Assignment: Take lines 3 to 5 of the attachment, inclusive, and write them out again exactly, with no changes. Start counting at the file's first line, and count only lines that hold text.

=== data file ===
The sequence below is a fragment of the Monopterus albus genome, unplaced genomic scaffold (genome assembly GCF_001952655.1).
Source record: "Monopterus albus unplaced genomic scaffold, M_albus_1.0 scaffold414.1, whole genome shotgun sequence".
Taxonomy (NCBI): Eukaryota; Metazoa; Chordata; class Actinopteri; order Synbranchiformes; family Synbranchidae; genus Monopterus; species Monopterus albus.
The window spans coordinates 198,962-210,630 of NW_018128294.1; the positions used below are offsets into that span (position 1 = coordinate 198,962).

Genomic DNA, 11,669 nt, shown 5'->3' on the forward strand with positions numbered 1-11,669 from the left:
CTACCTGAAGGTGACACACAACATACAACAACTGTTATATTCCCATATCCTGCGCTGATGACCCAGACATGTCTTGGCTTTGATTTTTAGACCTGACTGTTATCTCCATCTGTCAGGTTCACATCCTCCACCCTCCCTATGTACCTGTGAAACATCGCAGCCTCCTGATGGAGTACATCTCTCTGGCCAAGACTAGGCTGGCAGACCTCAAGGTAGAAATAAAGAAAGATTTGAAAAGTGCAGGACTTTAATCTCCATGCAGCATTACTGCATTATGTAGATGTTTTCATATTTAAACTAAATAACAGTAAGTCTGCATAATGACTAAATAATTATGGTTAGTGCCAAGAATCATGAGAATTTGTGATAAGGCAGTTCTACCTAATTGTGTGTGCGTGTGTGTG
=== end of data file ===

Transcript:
Taxonomy (NCBI): Eukaryota; Metazoa; Chordata; class Actinopteri; order Synbranchiformes; family Synbranchidae; genus Monopterus; species Monopterus albus.
The window spans coordinates 198,962-210,630 of NW_018128294.1; the positions used below are offsets into that span (position 1 = coordinate 198,962).

Genomic DNA, 11,669 nt, shown 5'->3' on the forward strand with positions numbered 1-11,669 from the left: